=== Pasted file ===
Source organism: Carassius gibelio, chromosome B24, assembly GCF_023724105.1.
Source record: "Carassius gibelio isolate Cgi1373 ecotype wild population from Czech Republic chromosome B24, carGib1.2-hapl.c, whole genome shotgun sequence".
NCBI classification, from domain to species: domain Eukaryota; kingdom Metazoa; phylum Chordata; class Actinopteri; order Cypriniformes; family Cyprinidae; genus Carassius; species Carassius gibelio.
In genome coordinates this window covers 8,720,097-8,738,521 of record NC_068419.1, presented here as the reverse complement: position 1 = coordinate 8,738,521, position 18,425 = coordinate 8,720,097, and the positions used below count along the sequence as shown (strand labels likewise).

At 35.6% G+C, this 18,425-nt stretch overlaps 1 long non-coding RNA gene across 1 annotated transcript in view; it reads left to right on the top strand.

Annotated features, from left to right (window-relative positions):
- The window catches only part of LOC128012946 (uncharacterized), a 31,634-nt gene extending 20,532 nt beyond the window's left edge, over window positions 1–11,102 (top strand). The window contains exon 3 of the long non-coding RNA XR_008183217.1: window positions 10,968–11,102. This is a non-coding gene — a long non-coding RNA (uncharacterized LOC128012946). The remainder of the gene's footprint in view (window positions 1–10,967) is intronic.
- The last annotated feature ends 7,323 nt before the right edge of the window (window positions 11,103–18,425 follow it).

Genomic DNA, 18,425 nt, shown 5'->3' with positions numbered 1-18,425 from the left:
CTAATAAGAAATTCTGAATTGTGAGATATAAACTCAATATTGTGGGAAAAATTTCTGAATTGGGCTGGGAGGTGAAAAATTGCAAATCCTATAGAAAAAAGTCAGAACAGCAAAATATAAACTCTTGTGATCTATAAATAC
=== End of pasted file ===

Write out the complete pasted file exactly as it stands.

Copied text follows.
Source organism: Carassius gibelio, chromosome B24, assembly GCF_023724105.1.
Source record: "Carassius gibelio isolate Cgi1373 ecotype wild population from Czech Republic chromosome B24, carGib1.2-hapl.c, whole genome shotgun sequence".
NCBI classification, from domain to species: domain Eukaryota; kingdom Metazoa; phylum Chordata; class Actinopteri; order Cypriniformes; family Cyprinidae; genus Carassius; species Carassius gibelio.
In genome coordinates this window covers 8,720,097-8,738,521 of record NC_068419.1, presented here as the reverse complement: position 1 = coordinate 8,738,521, position 18,425 = coordinate 8,720,097, and the positions used below count along the sequence as shown (strand labels likewise).

At 35.6% G+C, this 18,425-nt stretch overlaps 1 long non-coding RNA gene across 1 annotated transcript in view; it reads left to right on the top strand.

Annotated features, from left to right (window-relative positions):
- The window catches only part of LOC128012946 (uncharacterized), a 31,634-nt gene extending 20,532 nt beyond the window's left edge, over window positions 1–11,102 (top strand). The window contains exon 3 of the long non-coding RNA XR_008183217.1: window positions 10,968–11,102. This is a non-coding gene — a long non-coding RNA (uncharacterized LOC128012946). The remainder of the gene's footprint in view (window positions 1–10,967) is intronic.
- The last annotated feature ends 7,323 nt before the right edge of the window (window positions 11,103–18,425 follow it).

Genomic DNA, 18,425 nt, shown 5'->3' with positions numbered 1-18,425 from the left:
CTAATAAGAAATTCTGAATTGTGAGATATAAACTCAATATTGTGGGAAAAATTTCTGAATTGGGCTGGGAGGTGAAAAATTGCAAATCCTATAGAAAAAAGTCAGAACAGCAAAATATAAACTCTTGTGATCTATAAATAC